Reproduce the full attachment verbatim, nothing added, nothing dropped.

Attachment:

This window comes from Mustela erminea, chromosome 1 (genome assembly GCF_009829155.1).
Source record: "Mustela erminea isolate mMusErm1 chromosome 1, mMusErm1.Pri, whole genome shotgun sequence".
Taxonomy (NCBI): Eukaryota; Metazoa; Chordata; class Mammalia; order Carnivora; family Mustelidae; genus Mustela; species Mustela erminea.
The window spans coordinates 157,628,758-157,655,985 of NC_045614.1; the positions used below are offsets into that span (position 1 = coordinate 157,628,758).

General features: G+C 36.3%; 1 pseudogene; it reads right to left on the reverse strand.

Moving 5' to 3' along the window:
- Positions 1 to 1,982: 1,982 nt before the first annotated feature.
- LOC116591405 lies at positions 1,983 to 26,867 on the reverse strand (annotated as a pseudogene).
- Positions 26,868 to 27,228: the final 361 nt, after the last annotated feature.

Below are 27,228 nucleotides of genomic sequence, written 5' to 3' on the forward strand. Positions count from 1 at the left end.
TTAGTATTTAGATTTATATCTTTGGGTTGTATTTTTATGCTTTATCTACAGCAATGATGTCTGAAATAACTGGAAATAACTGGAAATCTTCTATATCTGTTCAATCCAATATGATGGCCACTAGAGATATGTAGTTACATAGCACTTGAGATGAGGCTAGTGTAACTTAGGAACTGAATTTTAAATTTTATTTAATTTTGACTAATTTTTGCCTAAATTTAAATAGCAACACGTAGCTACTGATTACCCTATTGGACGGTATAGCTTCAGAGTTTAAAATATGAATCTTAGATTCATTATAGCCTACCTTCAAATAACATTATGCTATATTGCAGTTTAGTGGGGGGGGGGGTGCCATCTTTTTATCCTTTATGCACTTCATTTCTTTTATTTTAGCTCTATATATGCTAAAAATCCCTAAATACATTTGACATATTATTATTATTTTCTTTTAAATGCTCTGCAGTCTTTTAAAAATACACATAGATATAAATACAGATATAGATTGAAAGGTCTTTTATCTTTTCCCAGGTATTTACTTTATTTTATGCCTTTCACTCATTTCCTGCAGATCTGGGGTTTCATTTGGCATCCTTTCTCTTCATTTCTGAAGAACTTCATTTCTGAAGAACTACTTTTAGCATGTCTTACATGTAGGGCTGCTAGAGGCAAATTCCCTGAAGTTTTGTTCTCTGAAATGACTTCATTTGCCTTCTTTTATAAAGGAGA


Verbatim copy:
This window comes from Mustela erminea, chromosome 1 (genome assembly GCF_009829155.1).
Source record: "Mustela erminea isolate mMusErm1 chromosome 1, mMusErm1.Pri, whole genome shotgun sequence".
Taxonomy (NCBI): Eukaryota; Metazoa; Chordata; class Mammalia; order Carnivora; family Mustelidae; genus Mustela; species Mustela erminea.
The window spans coordinates 157,628,758-157,655,985 of NC_045614.1; the positions used below are offsets into that span (position 1 = coordinate 157,628,758).

General features: G+C 36.3%; 1 pseudogene; it reads right to left on the reverse strand.

Moving 5' to 3' along the window:
- Positions 1 to 1,982: 1,982 nt before the first annotated feature.
- LOC116591405 lies at positions 1,983 to 26,867 on the reverse strand (annotated as a pseudogene).
- Positions 26,868 to 27,228: the final 361 nt, after the last annotated feature.

Below are 27,228 nucleotides of genomic sequence, written 5' to 3' on the forward strand. Positions count from 1 at the left end.
TTAGTATTTAGATTTATATCTTTGGGTTGTATTTTTATGCTTTATCTACAGCAATGATGTCTGAAATAACTGGAAATAACTGGAAATCTTCTATATCTGTTCAATCCAATATGATGGCCACTAGAGATATGTAGTTACATAGCACTTGAGATGAGGCTAGTGTAACTTAGGAACTGAATTTTAAATTTTATTTAATTTTGACTAATTTTTGCCTAAATTTAAATAGCAACACGTAGCTACTGATTACCCTATTGGACGGTATAGCTTCAGAGTTTAAAATATGAATCTTAGATTCATTATAGCCTACCTTCAAATAACATTATGCTATATTGCAGTTTAGTGGGGGGGGGGGTGCCATCTTTTTATCCTTTATGCACTTCATTTCTTTTATTTTAGCTCTATATATGCTAAAAATCCCTAAATACATTTGACATATTATTATTATTTTCTTTTAAATGCTCTGCAGTCTTTTAAAAATACACATAGATATAAATACAGATATAGATTGAAAGGTCTTTTATCTTTTCCCAGGTATTTACTTTATTTTATGCCTTTCACTCATTTCCTGCAGATCTGGGGTTTCATTTGGCATCCTTTCTCTTCATTTCTGAAGAACTTCATTTCTGAAGAACTACTTTTAGCATGTCTTACATGTAGGGCTGCTAGAGGCAAATTCCCTGAAGTTTTGTTCTCTGAAATGACTTCATTTGCCTTCTTTTATAAAGGAGA